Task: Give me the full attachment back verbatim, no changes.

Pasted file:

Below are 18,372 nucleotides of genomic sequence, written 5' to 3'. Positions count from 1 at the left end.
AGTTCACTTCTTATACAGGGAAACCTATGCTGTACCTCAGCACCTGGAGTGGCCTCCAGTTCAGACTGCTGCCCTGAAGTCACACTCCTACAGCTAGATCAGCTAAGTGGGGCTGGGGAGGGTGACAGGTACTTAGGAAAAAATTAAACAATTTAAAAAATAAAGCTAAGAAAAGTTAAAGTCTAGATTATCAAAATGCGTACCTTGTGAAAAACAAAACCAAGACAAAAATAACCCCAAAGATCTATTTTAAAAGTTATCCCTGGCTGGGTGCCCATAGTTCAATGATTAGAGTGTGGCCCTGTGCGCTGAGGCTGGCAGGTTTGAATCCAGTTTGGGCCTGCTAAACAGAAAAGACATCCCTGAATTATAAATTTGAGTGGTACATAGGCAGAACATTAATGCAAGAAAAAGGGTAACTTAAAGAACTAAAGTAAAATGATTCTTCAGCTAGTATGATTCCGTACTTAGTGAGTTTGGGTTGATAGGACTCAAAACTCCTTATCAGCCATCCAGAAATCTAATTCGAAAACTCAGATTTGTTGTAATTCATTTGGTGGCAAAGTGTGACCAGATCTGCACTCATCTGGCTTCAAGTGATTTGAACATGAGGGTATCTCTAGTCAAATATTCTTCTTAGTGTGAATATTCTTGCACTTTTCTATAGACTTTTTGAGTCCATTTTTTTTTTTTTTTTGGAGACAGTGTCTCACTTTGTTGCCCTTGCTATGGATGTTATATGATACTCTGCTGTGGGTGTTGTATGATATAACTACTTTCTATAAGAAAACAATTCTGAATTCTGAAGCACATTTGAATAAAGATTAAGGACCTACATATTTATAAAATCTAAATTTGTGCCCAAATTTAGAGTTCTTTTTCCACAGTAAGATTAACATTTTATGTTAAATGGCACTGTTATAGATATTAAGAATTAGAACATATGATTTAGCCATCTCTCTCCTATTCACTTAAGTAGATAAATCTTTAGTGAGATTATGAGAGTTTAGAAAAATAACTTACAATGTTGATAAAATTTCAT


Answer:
Below are 18,372 nucleotides of genomic sequence, written 5' to 3'. Positions count from 1 at the left end.
AGTTCACTTCTTATACAGGGAAACCTATGCTGTACCTCAGCACCTGGAGTGGCCTCCAGTTCAGACTGCTGCCCTGAAGTCACACTCCTACAGCTAGATCAGCTAAGTGGGGCTGGGGAGGGTGACAGGTACTTAGGAAAAAATTAAACAATTTAAAAAATAAAGCTAAGAAAAGTTAAAGTCTAGATTATCAAAATGCGTACCTTGTGAAAAACAAAACCAAGACAAAAATAACCCCAAAGATCTATTTTAAAAGTTATCCCTGGCTGGGTGCCCATAGTTCAATGATTAGAGTGTGGCCCTGTGCGCTGAGGCTGGCAGGTTTGAATCCAGTTTGGGCCTGCTAAACAGAAAAGACATCCCTGAATTATAAATTTGAGTGGTACATAGGCAGAACATTAATGCAAGAAAAAGGGTAACTTAAAGAACTAAAGTAAAATGATTCTTCAGCTAGTATGATTCCGTACTTAGTGAGTTTGGGTTGATAGGACTCAAAACTCCTTATCAGCCATCCAGAAATCTAATTCGAAAACTCAGATTTGTTGTAATTCATTTGGTGGCAAAGTGTGACCAGATCTGCACTCATCTGGCTTCAAGTGATTTGAACATGAGGGTATCTCTAGTCAAATATTCTTCTTAGTGTGAATATTCTTGCACTTTTCTATAGACTTTTTGAGTCCATTTTTTTTTTTTTTTTGGAGACAGTGTCTCACTTTGTTGCCCTTGCTATGGATGTTATATGATACTCTGCTGTGGGTGTTGTATGATATAACTACTTTCTATAAGAAAACAATTCTGAATTCTGAAGCACATTTGAATAAAGATTAAGGACCTACATATTTATAAAATCTAAATTTGTGCCCAAATTTAGAGTTCTTTTTCCACAGTAAGATTAACATTTTATGTTAAATGGCACTGTTATAGATATTAAGAATTAGAACATATGATTTAGCCATCTCTCTCCTATTCACTTAAGTAGATAAATCTTTAGTGAGATTATGAGAGTTTAGAAAAATAACTTACAATGTTGATAAAATTTCAT